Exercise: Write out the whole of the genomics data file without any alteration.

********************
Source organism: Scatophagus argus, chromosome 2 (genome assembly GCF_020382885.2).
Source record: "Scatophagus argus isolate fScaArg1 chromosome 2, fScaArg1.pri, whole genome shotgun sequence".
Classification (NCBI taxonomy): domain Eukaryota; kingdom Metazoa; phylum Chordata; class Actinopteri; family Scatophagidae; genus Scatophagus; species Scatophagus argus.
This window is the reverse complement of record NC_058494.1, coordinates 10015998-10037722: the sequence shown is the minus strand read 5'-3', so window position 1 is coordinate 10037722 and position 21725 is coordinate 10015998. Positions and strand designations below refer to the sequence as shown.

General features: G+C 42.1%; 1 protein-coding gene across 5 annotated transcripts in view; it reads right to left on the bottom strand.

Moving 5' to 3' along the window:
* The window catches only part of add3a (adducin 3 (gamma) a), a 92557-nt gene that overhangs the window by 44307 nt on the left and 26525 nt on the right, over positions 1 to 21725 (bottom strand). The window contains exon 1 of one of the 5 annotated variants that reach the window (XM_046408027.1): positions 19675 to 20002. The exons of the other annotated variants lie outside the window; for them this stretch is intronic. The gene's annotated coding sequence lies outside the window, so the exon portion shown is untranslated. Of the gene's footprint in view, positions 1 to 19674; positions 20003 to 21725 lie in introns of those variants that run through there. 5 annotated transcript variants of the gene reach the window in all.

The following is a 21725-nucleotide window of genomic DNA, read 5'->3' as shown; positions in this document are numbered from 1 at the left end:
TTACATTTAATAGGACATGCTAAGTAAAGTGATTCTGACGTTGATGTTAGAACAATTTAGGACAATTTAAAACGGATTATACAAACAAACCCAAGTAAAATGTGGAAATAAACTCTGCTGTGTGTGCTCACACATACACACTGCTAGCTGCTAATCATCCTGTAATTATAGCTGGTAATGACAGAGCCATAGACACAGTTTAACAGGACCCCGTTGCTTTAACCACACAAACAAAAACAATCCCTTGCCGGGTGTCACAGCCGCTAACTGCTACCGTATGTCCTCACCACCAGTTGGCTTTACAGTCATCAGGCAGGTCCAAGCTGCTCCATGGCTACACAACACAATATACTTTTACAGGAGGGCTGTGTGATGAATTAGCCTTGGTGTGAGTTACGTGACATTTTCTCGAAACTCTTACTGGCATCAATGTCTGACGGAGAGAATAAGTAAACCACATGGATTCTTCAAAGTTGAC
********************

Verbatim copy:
Source organism: Scatophagus argus, chromosome 2 (genome assembly GCF_020382885.2).
Source record: "Scatophagus argus isolate fScaArg1 chromosome 2, fScaArg1.pri, whole genome shotgun sequence".
Classification (NCBI taxonomy): domain Eukaryota; kingdom Metazoa; phylum Chordata; class Actinopteri; family Scatophagidae; genus Scatophagus; species Scatophagus argus.
This window is the reverse complement of record NC_058494.1, coordinates 10015998-10037722: the sequence shown is the minus strand read 5'-3', so window position 1 is coordinate 10037722 and position 21725 is coordinate 10015998. Positions and strand designations below refer to the sequence as shown.

General features: G+C 42.1%; 1 protein-coding gene across 5 annotated transcripts in view; it reads right to left on the bottom strand.

Moving 5' to 3' along the window:
* The window catches only part of add3a (adducin 3 (gamma) a), a 92557-nt gene that overhangs the window by 44307 nt on the left and 26525 nt on the right, over positions 1 to 21725 (bottom strand). The window contains exon 1 of one of the 5 annotated variants that reach the window (XM_046408027.1): positions 19675 to 20002. The exons of the other annotated variants lie outside the window; for them this stretch is intronic. The gene's annotated coding sequence lies outside the window, so the exon portion shown is untranslated. Of the gene's footprint in view, positions 1 to 19674; positions 20003 to 21725 lie in introns of those variants that run through there. 5 annotated transcript variants of the gene reach the window in all.

The following is a 21725-nucleotide window of genomic DNA, read 5'->3' as shown; positions in this document are numbered from 1 at the left end:
TTACATTTAATAGGACATGCTAAGTAAAGTGATTCTGACGTTGATGTTAGAACAATTTAGGACAATTTAAAACGGATTATACAAACAAACCCAAGTAAAATGTGGAAATAAACTCTGCTGTGTGTGCTCACACATACACACTGCTAGCTGCTAATCATCCTGTAATTATAGCTGGTAATGACAGAGCCATAGACACAGTTTAACAGGACCCCGTTGCTTTAACCACACAAACAAAAACAATCCCTTGCCGGGTGTCACAGCCGCTAACTGCTACCGTATGTCCTCACCACCAGTTGGCTTTACAGTCATCAGGCAGGTCCAAGCTGCTCCATGGCTACACAACACAATATACTTTTACAGGAGGGCTGTGTGATGAATTAGCCTTGGTGTGAGTTACGTGACATTTTCTCGAAACTCTTACTGGCATCAATGTCTGACGGAGAGAATAAGTAAACCACATGGATTCTTCAAAGTTGAC